Cancer is a deadly condition that’s caused by cells growing and reproducing uncontrollably.
These cancerous cells can destroy the surrounding tissue, which includes healthy cells and organs.
Eating an unhealthy diet, smoking, and not doing enough regular exercise are all risk factors for cancer.
You could be at risk of the disease if you find a red tinge to your urine, it’s been revealed.
The red colour in your urine could be blood, and should be checked by a doctor, warned the NHS.
The blood in your urine may be bright pink, red, or dark brown.
Finding blood in your wee could be an early warning sign of prostate cancer if you’re a man, it added.
You could also be at risk of prostate cancer if you pass more urine than normal, have a weak flow, or if you struggle to start peeing.
Just because you find blood in your urine, or have any other warning signs of prostate cancer, it doesn’t necessarily mean you have the disease.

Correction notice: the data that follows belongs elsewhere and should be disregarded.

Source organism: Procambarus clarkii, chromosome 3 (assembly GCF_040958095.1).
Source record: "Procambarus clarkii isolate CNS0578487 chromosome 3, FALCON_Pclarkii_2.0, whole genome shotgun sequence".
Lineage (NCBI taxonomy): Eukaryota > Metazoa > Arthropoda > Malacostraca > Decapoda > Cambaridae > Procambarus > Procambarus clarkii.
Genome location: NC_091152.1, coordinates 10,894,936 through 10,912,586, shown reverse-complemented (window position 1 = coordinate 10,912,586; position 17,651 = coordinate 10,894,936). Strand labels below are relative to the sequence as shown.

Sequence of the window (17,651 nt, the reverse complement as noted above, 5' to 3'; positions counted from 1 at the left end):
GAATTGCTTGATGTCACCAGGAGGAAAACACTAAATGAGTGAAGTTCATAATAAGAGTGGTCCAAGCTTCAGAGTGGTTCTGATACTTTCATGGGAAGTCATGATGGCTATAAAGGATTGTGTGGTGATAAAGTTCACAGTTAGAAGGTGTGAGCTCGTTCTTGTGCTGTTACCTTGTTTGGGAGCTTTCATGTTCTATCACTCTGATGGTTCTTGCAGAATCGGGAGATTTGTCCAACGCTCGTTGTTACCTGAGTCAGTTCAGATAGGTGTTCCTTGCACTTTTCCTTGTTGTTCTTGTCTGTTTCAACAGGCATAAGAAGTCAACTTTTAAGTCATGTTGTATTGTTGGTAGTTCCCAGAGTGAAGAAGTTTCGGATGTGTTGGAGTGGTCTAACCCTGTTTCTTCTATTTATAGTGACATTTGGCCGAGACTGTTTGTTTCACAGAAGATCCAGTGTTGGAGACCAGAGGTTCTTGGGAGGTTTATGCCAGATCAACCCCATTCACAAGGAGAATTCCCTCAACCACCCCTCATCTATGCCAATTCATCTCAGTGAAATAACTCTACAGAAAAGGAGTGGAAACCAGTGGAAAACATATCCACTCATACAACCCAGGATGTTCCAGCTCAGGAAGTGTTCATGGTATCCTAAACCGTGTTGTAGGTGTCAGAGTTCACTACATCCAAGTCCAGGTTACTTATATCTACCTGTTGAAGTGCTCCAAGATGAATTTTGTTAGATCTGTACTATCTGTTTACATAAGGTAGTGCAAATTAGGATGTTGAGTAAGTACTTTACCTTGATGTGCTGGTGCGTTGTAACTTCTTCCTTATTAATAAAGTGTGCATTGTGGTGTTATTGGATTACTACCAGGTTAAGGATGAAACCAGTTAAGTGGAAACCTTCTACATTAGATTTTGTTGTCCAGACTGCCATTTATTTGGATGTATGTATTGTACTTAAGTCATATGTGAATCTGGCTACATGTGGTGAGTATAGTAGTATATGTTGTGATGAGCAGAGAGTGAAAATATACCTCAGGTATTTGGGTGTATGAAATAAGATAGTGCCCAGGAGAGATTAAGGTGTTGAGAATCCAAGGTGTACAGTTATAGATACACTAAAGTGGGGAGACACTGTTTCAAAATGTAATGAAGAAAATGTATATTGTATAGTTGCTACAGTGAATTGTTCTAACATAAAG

“Prostate cancer does not usually cause any symptoms until the cancer has grown large enough to put pressure on the tube that carries urine from the bladder out of the penis,” said the NHS.
“These symptoms do not always mean you have prostate cancer. Many men’s prostates get larger as they get older because of a non-cancerous condition called prostate enlargement.”
If you find blood in your urine, you should still see a doctor even if you don’t have any other symptoms, or if it has only happened once.
“Blood in your urine could come from anywhere in the urinary tract – the bladder, kidneys or urethra.”
But a red tinge to urine may not necessarily be caused by blood, added the NHS.
Your wee may appear redder than normal if you’ve recently eaten beetroot, or if you’ve started taking a new medicine, it said.
Prostate cancer is the most common cancer to be diagnosed in men in the UK.
It usually develops slowly, so there may not be any warning signs for a number of years.
Common warning signs of prostate cancer include having to strain while you pee, or feeling like your bladder is not empty – even after just using the toilet.
If the cancer spreads to other parts of the body, patients may develop bone or back pain.
A pain in the testicles, a loss of appetite, or unexplained weight loss should also be seen by a GP.